Syncor International has filed a petition with the Food and DrugAdministration in a move related to the agency's review of radiopharmaceuticalsfor positron emission computed tomography.Syncor, headquartered in Chatsworth, CA, operates 94 nuclear
Syncor International has filed a petition with the Food and DrugAdministration in a move related to the agency's review of radiopharmaceuticalsfor positron emission computed tomography.
Syncor, headquartered in Chatsworth, CA, operates 94 nuclear pharmaciesin the U.S. The petition comes on the heels of the FDA's favorablereview of 18-fluorodeoxyglucose (FDG-18), an isotope frequentlyused in PET exams.
The FDA reviewed a drug master file for FDG-18 submitted by theInstitute for Clinical PET (ICP). On May 22, an FDA advisory panelfound FDG-18 safe and effective for evaluating suspected epilepsy,establishing myocardial viability and localizing brain tumors.
The Health Care Financing Administration has said it cannot ruleon reimbursement for PET until there is an FDA-approved product.Although rubidium-82, used in PET cardiac applications, was approvedlast year, the agency has remained mute on the reimbursement issue.
PET proponents hope that FDA approval of FDG-18 will nudge HCFAinto action. But to complete its paperwork, the FDA is also askingthe ICP to file a new drug application (NDA) for FDG-18.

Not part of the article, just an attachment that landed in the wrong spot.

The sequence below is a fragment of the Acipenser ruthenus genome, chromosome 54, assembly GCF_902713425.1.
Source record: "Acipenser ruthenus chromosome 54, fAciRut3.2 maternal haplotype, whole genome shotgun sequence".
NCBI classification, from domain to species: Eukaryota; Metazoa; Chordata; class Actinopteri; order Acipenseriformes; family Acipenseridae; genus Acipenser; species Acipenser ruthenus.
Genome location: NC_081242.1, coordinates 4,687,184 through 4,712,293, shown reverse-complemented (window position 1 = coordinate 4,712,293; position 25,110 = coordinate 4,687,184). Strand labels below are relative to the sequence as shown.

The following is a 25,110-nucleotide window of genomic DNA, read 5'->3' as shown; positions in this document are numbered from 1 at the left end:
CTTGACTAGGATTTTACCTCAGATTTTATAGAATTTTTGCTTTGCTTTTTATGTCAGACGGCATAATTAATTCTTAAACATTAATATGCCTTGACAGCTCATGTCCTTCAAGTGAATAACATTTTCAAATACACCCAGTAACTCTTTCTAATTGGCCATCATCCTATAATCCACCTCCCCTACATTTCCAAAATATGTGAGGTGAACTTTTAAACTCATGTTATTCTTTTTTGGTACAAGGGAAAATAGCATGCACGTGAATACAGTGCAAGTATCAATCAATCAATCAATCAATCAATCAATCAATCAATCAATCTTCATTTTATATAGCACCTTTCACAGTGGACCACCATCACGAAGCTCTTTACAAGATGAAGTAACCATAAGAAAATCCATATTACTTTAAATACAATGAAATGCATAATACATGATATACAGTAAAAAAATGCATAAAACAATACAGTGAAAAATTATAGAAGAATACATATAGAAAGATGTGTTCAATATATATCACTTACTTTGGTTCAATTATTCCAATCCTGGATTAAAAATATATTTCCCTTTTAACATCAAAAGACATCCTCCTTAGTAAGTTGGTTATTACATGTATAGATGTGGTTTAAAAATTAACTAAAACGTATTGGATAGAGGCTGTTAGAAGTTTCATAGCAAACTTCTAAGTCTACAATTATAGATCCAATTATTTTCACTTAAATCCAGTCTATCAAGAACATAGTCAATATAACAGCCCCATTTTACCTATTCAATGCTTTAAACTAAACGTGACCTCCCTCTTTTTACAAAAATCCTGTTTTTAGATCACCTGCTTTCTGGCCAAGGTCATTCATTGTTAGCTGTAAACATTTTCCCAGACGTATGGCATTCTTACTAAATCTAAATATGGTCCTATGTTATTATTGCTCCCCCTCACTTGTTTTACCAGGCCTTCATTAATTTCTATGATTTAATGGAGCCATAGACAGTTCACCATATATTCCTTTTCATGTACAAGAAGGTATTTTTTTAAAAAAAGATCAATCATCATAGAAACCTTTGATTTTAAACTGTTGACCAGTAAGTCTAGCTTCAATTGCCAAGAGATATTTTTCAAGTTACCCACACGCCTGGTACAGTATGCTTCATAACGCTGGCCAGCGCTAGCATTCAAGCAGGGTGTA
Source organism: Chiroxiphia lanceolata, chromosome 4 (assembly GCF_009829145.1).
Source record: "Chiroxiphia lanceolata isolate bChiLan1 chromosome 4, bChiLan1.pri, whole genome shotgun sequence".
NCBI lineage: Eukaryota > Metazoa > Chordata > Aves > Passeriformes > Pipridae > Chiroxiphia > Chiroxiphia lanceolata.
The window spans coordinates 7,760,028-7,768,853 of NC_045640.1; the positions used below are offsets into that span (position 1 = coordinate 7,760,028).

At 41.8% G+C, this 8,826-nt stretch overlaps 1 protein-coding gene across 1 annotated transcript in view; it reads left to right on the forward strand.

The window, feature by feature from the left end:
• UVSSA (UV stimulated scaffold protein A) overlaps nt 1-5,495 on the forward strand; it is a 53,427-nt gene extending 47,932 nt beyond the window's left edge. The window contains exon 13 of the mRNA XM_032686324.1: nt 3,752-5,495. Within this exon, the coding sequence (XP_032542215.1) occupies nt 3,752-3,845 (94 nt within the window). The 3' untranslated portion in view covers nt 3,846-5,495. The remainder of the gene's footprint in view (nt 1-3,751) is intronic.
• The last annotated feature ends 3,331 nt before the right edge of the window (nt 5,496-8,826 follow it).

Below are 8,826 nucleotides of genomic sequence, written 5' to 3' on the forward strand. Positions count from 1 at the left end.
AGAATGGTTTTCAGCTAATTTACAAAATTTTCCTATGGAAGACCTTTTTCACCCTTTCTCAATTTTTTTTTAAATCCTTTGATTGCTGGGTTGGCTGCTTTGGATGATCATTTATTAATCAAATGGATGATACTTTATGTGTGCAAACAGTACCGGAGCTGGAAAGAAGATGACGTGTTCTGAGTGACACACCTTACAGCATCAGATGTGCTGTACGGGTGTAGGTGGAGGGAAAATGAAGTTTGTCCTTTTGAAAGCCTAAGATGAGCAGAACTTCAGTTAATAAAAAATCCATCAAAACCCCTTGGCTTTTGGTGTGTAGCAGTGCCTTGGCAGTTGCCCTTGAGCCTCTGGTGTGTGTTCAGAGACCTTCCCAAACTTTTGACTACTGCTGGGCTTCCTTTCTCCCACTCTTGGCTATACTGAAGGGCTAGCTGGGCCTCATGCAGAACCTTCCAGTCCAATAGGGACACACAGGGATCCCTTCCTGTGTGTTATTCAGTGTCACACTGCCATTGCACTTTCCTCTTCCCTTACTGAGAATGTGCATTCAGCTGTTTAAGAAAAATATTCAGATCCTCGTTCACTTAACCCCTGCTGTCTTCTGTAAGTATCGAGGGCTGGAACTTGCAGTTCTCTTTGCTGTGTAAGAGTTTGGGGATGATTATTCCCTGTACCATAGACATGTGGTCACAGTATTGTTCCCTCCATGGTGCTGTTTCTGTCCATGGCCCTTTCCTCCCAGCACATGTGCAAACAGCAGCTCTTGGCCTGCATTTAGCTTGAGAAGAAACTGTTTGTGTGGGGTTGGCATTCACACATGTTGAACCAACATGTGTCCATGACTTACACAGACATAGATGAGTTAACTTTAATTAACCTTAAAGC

Both Syncor and the Society of Nuclear Medicine have raised objectionsabout requiring NDAs for radiopharmaceuticals. State laws alreadyexist governing the practice of nuclear pharmacy, according toJoan Herbst, business development specialist at Syncor.
If the FDA decides it must begin regulating the agents, individualdrug applications will need to be filed by all medical centersthat will use them. Critics say hospitals lack the financial resourcesto go through the conventional NDA process.
Syncor is concerned that access to PET will be restricted if centersmust qualify as drug manufacturers, Herbst said.
Instead of regulating end users, the Syncor petition suggeststhat the FDA regulate the equipment used to generate the compounds,she said.
"If the FDA requires end users to go through the IND (investigationalnew drug)/NDA process for FDG-18, it is going to cause problemsfor a lot of centers," she said. "And FDG-18 is justthe first drug. There are a multitude of others for which thispractice will have to be repeated over and over again."
Nothing has been heard from the FDA since the petition was filedMay 4, Herbst said.
"Legally, they don't have to respond to it," she said."They could just throw it away."
A vocal petition against instituting NDAs was also presented tothe FDA by Dr. Naomi P. Alazraki, co-director of nuclear medicineat Emory University, Atlanta. Alazraki testified at the FDA hearingon FDG-18 in May.
"Radiopharmaceuticals should be treated the same as nonradioactivedrugs," she said. "As long as FDG is not produced andused intrastate, its use should be governed solely by state laws."
In an interview last year, Alazraki said establishing NDAs forPET radiopharmaceuticals benefits commercial suppliers but physiciansshould not need NDAs in order to use the agents.